Mr Obama yesterday singled out Australia as a country taking appropriate action in the face of the global economic crisis. "Kevin Rudd has taken similar steps (to stimulate the economy) in Australia ," he said .

     

    Hope it dont affect those of us that have lodged a long time ago!

     

    Rob and Mel

    Share this post


    Link to post
    Share on other sites

    Here's the same article in this mornings Advertiser, with a relevant part for SA

    http://www.news.com.au/adelaidenow/story/0,22606,25191742-5006301,00.html

     

    I wouldn't have thought that those who have already lodged an application would be affected, but to be honest the jobs market here is really tough right now, and getting worse with people being laid off and businesses closing, and to add to all that it's piddling down today too.

     

    I just wish the SA government would consider abandoning it's plans to bring in 50,000 Filipino migrants entirely. I can't see the need at all.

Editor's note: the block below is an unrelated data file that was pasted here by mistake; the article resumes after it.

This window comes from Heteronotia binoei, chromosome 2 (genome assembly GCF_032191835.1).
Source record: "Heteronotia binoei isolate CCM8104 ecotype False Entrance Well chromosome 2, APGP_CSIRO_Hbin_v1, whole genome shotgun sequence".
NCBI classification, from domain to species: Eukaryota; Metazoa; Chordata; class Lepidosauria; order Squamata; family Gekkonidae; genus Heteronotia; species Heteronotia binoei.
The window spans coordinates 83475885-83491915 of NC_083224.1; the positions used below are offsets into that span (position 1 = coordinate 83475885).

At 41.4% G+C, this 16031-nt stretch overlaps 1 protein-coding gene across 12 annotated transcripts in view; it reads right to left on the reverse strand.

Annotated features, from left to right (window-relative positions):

Share this post


    Link to post
    Share on other sites
    Guest sandar1

    Has your visa been approved if so it shouldn't effect you coming, if not it probably will. Work is however like everywhere else in the world harder to find at the moment, but there is a lot of new construction going on I hear. What sort of work are you looking for?

    Share this post


    Link to post
    Share on other sites
    Has your visa been approved if so it shouldn't effect you coming, if not it probably will. Work is however like everywhere else in the world harder to find at the moment, but there is a lot of new construction going on I hear. What sort of work are you looking for?

     

     

    Hate to say it but there WAS a lot of new commercial/large scale construction going on, but a lot of projects have been suspended or cancelled (including a huge new apartment block in the city which was 42% pre sold and now been cancelled), and some larger commercial construction firms have gone under - last week it was Alpine who were building the Newport Quays development at Port Adelaide.